The squeeze to succeed comes from everywhere: parents, teachers, advertisements, social media — even our friends.
And it starts early: We’re told from the time we can talk what slang we should use, what we should wear, how much money we should make and the type of home we should live in if we want to be considered winners in life.
Even for the most laid-back type B’s among us, the strain can pummel our self-esteem and take real effort to escape that hateful thought: “Am I good enough?”
Just imagine the pressure fermenting inside a type A perfectionist, who consistently strives to achieve unrealistic standards for nearly everything they do.
What is perfectionism?
Perfectionism isn’t the same as working really hard, trying your best or being competitive, say specialists.
Instead, the mindset is an unrealistic reach for the unattainable, where mistakes are personal flaws, there is no self-compassion and only being flawless will make you “good enough.”
There are three types of perfectionists, according to psychologist and leading perfectionist researcher Gordon Flett, who directs the LaMarsh Centre for Child & Youth Research at York University in Toronto. Flett and fellow Canadian psychologist Paul Hewitt defined these attributes in a groundbreaking study decades ago.
The first type is called self-oriented perfectionism, where you put demands on yourself. A self-oriented perfectionist might say things like: “It makes me uneasy to see an error in my work,” or, “I set very high standards for myself.”
The second type is other-oriented, where you demand perfection from others. An other-oriented perfectionist will be critical and judgmental of family, friends and colleagues, saying such things as, “I can’t be bothered with people who won’t strive to better themselves.”
The third type is called socially-prescribed perfectionism. Their self-esteem tied to a performance level they believe society, family or bosses expect, and which they often see as unrealistic and unfair. “I feel that people are too demanding of me,” and “My family expects me to be perfect,” are typical thoughts of a socially-prescribed perfectionist.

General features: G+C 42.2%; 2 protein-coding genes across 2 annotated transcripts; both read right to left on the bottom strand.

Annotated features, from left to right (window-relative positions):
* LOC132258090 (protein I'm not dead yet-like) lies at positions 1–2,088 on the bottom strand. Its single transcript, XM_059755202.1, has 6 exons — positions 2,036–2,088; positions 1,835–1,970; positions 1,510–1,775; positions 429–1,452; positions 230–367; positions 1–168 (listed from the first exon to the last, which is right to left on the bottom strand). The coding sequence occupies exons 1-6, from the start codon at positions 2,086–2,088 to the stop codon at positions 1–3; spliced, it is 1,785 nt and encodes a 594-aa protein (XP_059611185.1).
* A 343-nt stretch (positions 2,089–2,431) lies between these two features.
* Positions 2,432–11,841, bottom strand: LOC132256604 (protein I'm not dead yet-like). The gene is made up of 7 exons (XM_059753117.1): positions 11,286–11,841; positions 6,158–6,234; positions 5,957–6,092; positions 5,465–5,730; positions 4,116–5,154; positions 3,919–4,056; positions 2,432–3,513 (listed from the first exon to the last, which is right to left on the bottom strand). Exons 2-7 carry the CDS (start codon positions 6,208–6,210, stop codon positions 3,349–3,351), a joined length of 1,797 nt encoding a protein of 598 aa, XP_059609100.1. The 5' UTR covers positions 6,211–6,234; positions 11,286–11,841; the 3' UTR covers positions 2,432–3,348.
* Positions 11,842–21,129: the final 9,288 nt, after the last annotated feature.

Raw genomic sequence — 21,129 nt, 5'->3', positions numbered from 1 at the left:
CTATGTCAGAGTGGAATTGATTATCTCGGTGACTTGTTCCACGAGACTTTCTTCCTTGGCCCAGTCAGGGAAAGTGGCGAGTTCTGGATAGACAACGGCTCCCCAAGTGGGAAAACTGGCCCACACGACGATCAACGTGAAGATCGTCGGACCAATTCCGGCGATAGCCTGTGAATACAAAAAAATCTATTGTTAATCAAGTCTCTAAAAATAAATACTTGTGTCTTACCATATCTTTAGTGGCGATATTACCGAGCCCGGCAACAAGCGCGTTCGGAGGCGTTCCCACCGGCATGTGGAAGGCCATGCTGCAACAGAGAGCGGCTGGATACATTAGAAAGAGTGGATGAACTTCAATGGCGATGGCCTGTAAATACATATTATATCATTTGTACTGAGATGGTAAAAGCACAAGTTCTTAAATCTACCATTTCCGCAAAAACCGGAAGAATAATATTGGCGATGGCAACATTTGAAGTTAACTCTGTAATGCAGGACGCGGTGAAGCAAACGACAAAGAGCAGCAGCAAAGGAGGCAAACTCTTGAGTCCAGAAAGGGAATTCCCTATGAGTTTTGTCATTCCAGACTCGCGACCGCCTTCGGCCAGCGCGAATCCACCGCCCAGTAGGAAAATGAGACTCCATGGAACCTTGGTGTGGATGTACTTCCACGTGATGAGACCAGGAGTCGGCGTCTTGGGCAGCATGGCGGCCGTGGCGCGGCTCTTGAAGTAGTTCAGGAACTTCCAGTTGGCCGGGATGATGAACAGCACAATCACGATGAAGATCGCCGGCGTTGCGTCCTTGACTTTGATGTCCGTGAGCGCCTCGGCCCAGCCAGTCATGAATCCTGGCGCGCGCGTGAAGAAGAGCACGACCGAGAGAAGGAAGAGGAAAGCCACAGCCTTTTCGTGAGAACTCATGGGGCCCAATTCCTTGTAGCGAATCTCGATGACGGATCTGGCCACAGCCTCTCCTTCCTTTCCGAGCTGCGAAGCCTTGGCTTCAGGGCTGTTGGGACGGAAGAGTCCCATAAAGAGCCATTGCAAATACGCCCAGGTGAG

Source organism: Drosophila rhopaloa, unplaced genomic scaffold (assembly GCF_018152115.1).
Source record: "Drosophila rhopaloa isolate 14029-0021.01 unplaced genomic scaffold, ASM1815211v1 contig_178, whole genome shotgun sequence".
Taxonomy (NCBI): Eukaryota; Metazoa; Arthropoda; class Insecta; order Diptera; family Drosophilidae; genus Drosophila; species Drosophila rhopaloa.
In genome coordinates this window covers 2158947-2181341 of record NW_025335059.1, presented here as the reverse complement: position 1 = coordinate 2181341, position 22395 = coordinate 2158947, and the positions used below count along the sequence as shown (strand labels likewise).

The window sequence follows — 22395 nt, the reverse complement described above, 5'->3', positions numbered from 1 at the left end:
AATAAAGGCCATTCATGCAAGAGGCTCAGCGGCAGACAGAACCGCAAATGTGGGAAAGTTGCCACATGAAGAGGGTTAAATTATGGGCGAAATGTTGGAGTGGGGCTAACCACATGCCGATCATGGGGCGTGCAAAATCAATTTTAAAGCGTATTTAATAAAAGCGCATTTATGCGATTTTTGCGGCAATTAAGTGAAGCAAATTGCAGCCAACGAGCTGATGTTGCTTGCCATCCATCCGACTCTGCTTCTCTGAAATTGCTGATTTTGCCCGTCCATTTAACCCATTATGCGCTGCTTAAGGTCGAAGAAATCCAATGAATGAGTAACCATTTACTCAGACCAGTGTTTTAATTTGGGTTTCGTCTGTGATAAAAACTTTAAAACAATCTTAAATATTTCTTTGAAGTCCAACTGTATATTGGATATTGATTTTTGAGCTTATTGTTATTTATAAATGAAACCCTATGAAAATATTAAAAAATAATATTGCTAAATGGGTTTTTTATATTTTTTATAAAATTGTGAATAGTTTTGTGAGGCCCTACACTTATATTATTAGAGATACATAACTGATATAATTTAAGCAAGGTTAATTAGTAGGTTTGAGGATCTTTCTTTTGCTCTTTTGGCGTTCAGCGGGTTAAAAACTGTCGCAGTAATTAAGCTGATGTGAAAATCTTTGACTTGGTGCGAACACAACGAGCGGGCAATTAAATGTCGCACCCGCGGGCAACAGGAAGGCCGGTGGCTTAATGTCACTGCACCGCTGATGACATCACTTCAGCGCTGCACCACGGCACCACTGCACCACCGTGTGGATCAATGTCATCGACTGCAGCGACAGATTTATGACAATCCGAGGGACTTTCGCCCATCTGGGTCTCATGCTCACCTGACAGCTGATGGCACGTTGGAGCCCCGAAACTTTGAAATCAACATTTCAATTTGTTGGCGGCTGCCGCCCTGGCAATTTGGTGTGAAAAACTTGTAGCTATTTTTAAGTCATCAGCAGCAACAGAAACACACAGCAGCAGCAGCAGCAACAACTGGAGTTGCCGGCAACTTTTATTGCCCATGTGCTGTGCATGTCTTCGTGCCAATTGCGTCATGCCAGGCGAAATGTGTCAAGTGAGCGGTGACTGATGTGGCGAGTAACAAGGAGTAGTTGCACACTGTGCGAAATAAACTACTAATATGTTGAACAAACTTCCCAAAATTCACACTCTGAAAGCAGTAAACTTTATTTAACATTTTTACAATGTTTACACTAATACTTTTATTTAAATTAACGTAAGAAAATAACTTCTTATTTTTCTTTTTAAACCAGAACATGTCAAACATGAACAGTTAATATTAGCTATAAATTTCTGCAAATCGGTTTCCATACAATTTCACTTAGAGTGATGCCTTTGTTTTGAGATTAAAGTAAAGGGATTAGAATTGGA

While no type is healthy, research shows that “socially-prescribed” perfectionism appears to be a recipe for a host of serious medical concerns, including anxiety, depression, obsessive-compulsive behavior, chronic fatigue, eating disorders, suicidal thinking and deliberate self-harm.
And that’s on top of the more typical headaches, fatigue and insomnia that stress can bring to any kind of perfectionism.
What’s to be done?
Cognitive behavioral therapy, or CBT, is the typical treatment of choice for perfectionism. With CBT, counselors challenge rigid thinking and unrealistic beliefs, while encouraging flexible thinking and self-acceptance. Therapists typically set “SMART” goals — intentions that are Specific, Measurable, Attainable, Relevant and Time-bound.
Mindfulness, typically via meditation, is also increasingly common; the internet is full of self-help offerings, some free, some not.
But does science show the technique works?
“The reasons why perfectionists are usually low in mindfulness include focusing on the past or the future excessively and not the here and now,” Flett said, adding they also “have difficulties with being authentic and genuine due to the need to project an image of being perfect.”
A new study, published Wednesday in the journal Psychophysiology, explored how various meditation techniques would affect the heart rate of perfectionists, which typically rises with anxiety over performance and falls with relaxation.
After taking a baseline heart rate, the students were given “this really difficult task and then told they had failed, “said Hannah Koerten, a graduate student at Bowling Green State University in Ohio who conducted the research.
Since all of the students scored high on a test of perfectionism, Koerten said, frustration and heart rates went up at the mention of failure. Then the students were randomly assigned to four interventions: a control group were told to rest but practiced no meditation; the second practiced progressive muscle relaxation; the third a standard meditation that focused on breathing; and the last listened to a meditation that urged the perfectionist to stop judging themselves.
The first three groups showed a reduction in heart rate, although it wasn’t statistically significant. However the students who were urged to let go of their negative thoughts and self-judgments had “marginally higher” recovery during the last five minutes, Koerten said.
“So mindfulness with a focus on non-judgment of emotions may be especially important to help perfectionists,” Koerten said, “but we definitely need more research to confirm that this is actually the case since our findings are marginal.”
The rise in perfectionism
Addressing perfectionism is a growing need, specialists say, because the behavior is on the rise. According to a 2018 meta-analysis of British, Canadian and American college students between 1989 and 2016, today’s college students are twice as likely to demand personal perfection than previous generations.
“Today’s young people are competing with each other in order to meet societal pressures to succeed, and they feel that perfectionism is necessary in order to feel safe, socially connected and of worth,” said study author Thomas Curran, a psychologist at the University of Bath, in a statement last year.
Why such a change in a quarter century? Because British, Canadian and American societies are more “individualistic, materialistic, and socially antagonistic,” the study says, “with young people now facing more competitive environments, more unrealistic expectations, and more anxious and controlling parents than generations before.”
A search for perfection that creates an imperfect legacy for generations to come.